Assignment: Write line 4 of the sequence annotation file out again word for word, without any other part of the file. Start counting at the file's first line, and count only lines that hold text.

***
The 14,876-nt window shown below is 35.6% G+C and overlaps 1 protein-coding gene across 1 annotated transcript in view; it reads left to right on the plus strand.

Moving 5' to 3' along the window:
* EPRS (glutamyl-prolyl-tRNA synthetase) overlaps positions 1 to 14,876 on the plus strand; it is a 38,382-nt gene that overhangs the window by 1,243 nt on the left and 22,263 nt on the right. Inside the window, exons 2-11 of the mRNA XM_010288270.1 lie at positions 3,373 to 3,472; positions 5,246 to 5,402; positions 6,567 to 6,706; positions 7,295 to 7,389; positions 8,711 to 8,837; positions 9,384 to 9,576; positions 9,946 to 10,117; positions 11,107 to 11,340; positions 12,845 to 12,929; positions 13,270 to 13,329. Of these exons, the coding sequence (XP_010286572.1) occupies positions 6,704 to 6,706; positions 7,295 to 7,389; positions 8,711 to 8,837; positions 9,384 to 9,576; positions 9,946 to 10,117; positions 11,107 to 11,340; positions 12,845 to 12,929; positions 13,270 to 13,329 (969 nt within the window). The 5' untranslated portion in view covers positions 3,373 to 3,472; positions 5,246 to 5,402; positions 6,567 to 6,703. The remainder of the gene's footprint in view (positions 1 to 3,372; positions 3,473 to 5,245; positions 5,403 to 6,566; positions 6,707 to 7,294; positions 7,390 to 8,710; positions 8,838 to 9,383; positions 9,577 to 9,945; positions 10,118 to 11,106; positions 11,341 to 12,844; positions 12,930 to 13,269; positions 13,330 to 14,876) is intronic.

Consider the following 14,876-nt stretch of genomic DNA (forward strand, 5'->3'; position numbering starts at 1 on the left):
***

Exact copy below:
Consider the following 14,876-nt stretch of genomic DNA (forward strand, 5'->3'; position numbering starts at 1 on the left):